Reading Notes Whose Justice? Which Rationality? (part 7, Augustine)

For Aristotle justice belonged to the polis. For Augustine, justice was for all. This is largely because of the differences in the way their respective traditions conceived of boundaries. For Aristotle the city-state was the basic political unit. It set the boundaries of justice. For Augustine the Christian “the earth is the Lord’s and everything in it.” The earthly city might have boundaries, but the city of God which is the end goal of creation is universal.

God chooses Israel, but to bless all the nations. The Noahide code is given to everyone. The Ten Commandments, while perhaps given primarily for adult-male Israelites, also encompasses a vision of a universal justice. Israel shall have no other gods, because there are no other gods. The prophets picture all of the nations streaming to Zion, God will judge all the earth.

Within the Israelite tradition justice is following the divine law, injustice is disobedience to that law.

As Christianity was born out of the Old Testament tradition, it kept the law, but the law was subordinated to Christ. Grace and faith became the prerequisites of belonging to the universal community of God. The took on a different shape, and more the disposition of one’s heart was emphasized more than obedience itself. It wasn’t just that one did what was right, one desired to do what is right in God’s eyes.

The problem is that our wills are damaged by sin. Such that we desire the wrong things, or we know what is right but our wills lead us in a different direction. What’s needed then is an infusion of the grace of God attained through the sacrifice of Christ to restore our wills to a state of freedom to choose the good for God’s sake. Justice requires that the individual actors be within a state of grace, which required being in communion with the one, holy, catholic, and apostolic Church.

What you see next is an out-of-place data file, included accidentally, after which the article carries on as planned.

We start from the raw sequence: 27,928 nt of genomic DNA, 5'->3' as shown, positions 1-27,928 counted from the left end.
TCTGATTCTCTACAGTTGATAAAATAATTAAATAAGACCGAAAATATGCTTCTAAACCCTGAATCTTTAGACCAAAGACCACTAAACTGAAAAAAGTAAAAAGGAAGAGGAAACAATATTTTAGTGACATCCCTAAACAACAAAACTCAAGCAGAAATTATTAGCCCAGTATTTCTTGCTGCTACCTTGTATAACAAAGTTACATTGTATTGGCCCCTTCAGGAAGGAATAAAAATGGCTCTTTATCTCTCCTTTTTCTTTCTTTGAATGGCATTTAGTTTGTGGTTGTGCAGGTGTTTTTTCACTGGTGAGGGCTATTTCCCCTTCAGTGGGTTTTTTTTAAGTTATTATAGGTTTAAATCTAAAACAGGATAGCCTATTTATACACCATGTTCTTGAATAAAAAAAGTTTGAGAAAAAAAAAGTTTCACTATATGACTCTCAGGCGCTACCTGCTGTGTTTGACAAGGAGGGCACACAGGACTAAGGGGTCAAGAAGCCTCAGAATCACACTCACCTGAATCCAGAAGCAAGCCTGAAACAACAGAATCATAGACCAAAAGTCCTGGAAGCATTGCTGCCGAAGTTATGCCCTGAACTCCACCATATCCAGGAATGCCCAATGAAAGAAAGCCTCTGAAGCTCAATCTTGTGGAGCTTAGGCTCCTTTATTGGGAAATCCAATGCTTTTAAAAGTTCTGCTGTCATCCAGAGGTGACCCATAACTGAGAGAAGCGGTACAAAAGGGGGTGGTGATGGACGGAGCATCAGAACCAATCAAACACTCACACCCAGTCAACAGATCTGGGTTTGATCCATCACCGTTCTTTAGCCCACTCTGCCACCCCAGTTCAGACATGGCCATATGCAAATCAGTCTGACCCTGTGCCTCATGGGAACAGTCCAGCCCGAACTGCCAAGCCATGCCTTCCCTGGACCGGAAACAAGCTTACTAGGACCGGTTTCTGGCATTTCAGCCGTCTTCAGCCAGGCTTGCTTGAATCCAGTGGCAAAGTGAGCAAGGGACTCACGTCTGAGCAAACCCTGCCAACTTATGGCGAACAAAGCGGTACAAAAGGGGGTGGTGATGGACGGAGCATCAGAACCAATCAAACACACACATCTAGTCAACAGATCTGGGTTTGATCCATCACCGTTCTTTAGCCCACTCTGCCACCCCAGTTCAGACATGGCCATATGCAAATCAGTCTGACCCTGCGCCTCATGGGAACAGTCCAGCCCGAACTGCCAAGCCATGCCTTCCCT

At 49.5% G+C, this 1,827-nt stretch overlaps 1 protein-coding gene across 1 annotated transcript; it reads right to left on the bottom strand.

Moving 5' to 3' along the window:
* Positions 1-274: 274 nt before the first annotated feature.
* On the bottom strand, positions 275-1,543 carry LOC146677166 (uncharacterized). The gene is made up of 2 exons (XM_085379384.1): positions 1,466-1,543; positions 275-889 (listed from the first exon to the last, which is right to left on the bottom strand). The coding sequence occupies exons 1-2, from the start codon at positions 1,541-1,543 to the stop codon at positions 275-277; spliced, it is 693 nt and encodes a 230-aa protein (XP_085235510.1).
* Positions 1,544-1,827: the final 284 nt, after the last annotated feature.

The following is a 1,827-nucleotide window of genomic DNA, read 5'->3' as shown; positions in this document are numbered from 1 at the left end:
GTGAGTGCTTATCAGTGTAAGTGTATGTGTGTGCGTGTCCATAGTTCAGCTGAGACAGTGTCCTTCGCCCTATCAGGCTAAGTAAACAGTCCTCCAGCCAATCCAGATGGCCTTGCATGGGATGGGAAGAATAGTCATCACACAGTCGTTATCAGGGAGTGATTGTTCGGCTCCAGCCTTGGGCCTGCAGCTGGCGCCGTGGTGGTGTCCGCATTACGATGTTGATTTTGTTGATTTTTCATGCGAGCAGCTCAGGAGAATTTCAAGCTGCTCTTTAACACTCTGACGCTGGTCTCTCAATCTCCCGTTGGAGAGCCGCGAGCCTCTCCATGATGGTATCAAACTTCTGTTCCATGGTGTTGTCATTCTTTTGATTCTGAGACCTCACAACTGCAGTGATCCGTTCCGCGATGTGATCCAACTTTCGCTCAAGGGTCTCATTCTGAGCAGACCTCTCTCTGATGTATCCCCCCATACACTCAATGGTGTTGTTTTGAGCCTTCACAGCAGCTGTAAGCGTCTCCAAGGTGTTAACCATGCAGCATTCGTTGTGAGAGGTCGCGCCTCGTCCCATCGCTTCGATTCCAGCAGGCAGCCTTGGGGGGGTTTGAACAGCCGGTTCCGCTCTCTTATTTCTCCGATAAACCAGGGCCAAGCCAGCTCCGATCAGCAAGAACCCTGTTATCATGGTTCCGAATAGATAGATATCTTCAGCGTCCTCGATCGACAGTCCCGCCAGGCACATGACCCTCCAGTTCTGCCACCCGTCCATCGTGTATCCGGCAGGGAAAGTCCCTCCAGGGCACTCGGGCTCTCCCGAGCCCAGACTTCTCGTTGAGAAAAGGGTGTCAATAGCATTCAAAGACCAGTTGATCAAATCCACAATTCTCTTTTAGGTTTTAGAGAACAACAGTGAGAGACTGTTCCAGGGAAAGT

Augustine’s true innovation when it comes to justice and practical reason is his emphasis upon the will, which was a significant psychological turn in moral philosophy. Augustine subordinated reason to the will, in fact the intellect itself cannot be moved except by the will. For Aristotle man is a rational animal, for Augustine man is a willing animal.

When the will is properly functioning it is directed toward the knowledge and love of God, which is humility. When the will is damaged by sin it is directed toward the love of self, which is pride. Only God’s grace can rescue the human will from it’s prideful orientation. “Augustine affirms both the necessity of grace for the redirection of the will and the necessity of the will’s freely assenting to the divine grace” (157). This is a paradox of Augustinian Christianity.

For Augustine, acting justly is the graced human will directed toward the love and knowledge of God within the city of God. Rationality is secondary and retrospective. Right thinking follows right willing. Faith precedes understanding. Justification for the rationality of a particular action can only come after the fact. Was it rational for Abraham to bind Isaac? Abraham desired to obey and please God and so he acted in obedience to the command – satisfying divine justice – but it was only after the fact, when God provided the ram for the sacrifice and reconfirmed his covenant with Abraham that we can say that he acted rationally.

Divine justice is universal and all are equally under its demands. Divine justice also requires that society be ordered in such a way that each person is free to fulfill his or her vocation within the city of God. Hence, in the West you have papal authority being asserted against the abuses of kings and princes in the ecclesiastical affairs. Bishops must not be slaves of the prince of their realm, they must be free to teach the faith and shepherd their flock. Justice requires the proper kind of freedom.

For Augustine, to act justly was to act in accordance the demands of one’s station within the city of God. To fail to do so was injustice. Injustice is disobedience.

Augustine and Aristotle differ on several points: 1) the city of God is all-inclusive, the polis excludes everyone who isn’t a citizen. 2) Augustine’s chief virtues are humility and charity. These don’t register in Aristotle’s scheme. Aristotle’s highest type of human is the magnanimous man. For Augustine it is the saint. 3) Aristotle’s schema has no place for the will, for Augustine their can be no right acting or right thinking without right willing. 4) Aristotle’s telos terminates in the city of Man, Augustine’s telos is God himself.

Given that these two systems are so different, it’s a wonder that anyone thought to bring them together. But that’s just what Thomas Aquinas did in the 13th century.

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